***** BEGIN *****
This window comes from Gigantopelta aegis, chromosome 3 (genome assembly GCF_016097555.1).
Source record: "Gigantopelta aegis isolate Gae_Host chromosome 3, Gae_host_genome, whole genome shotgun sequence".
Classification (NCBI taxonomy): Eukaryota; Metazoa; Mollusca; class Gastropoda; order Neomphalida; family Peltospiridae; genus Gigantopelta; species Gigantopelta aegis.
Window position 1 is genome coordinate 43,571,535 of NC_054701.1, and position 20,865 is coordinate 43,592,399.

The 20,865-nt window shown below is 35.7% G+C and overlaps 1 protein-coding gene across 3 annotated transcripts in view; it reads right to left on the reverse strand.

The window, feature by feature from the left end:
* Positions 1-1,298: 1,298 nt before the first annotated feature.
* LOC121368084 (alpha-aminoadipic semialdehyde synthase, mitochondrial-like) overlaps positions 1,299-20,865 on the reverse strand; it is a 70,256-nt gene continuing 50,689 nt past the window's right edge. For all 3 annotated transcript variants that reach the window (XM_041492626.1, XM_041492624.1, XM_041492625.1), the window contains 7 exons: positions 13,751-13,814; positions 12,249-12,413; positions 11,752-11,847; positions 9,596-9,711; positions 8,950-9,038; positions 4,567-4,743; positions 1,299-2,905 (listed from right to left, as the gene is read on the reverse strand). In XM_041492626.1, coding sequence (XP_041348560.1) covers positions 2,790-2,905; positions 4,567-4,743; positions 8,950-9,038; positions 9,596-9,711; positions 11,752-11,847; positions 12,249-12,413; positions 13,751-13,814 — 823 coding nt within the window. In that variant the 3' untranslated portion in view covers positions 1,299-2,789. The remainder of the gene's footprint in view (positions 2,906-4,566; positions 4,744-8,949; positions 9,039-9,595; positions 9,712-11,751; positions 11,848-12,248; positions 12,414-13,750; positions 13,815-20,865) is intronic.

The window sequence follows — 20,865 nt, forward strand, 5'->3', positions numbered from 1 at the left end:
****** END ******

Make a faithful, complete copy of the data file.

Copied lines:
This window comes from Gigantopelta aegis, chromosome 3 (genome assembly GCF_016097555.1).
Source record: "Gigantopelta aegis isolate Gae_Host chromosome 3, Gae_host_genome, whole genome shotgun sequence".
Classification (NCBI taxonomy): Eukaryota; Metazoa; Mollusca; class Gastropoda; order Neomphalida; family Peltospiridae; genus Gigantopelta; species Gigantopelta aegis.
Window position 1 is genome coordinate 43,571,535 of NC_054701.1, and position 20,865 is coordinate 43,592,399.

The 20,865-nt window shown below is 35.7% G+C and overlaps 1 protein-coding gene across 3 annotated transcripts in view; it reads right to left on the reverse strand.

The window, feature by feature from the left end:
* Positions 1-1,298: 1,298 nt before the first annotated feature.
* LOC121368084 (alpha-aminoadipic semialdehyde synthase, mitochondrial-like) overlaps positions 1,299-20,865 on the reverse strand; it is a 70,256-nt gene continuing 50,689 nt past the window's right edge. For all 3 annotated transcript variants that reach the window (XM_041492626.1, XM_041492624.1, XM_041492625.1), the window contains 7 exons: positions 13,751-13,814; positions 12,249-12,413; positions 11,752-11,847; positions 9,596-9,711; positions 8,950-9,038; positions 4,567-4,743; positions 1,299-2,905 (listed from right to left, as the gene is read on the reverse strand). In XM_041492626.1, coding sequence (XP_041348560.1) covers positions 2,790-2,905; positions 4,567-4,743; positions 8,950-9,038; positions 9,596-9,711; positions 11,752-11,847; positions 12,249-12,413; positions 13,751-13,814 — 823 coding nt within the window. In that variant the 3' untranslated portion in view covers positions 1,299-2,789. The remainder of the gene's footprint in view (positions 2,906-4,566; positions 4,744-8,949; positions 9,039-9,595; positions 9,712-11,751; positions 11,848-12,248; positions 12,414-13,750; positions 13,815-20,865) is intronic.

The window sequence follows — 20,865 nt, forward strand, 5'->3', positions numbered from 1 at the left end: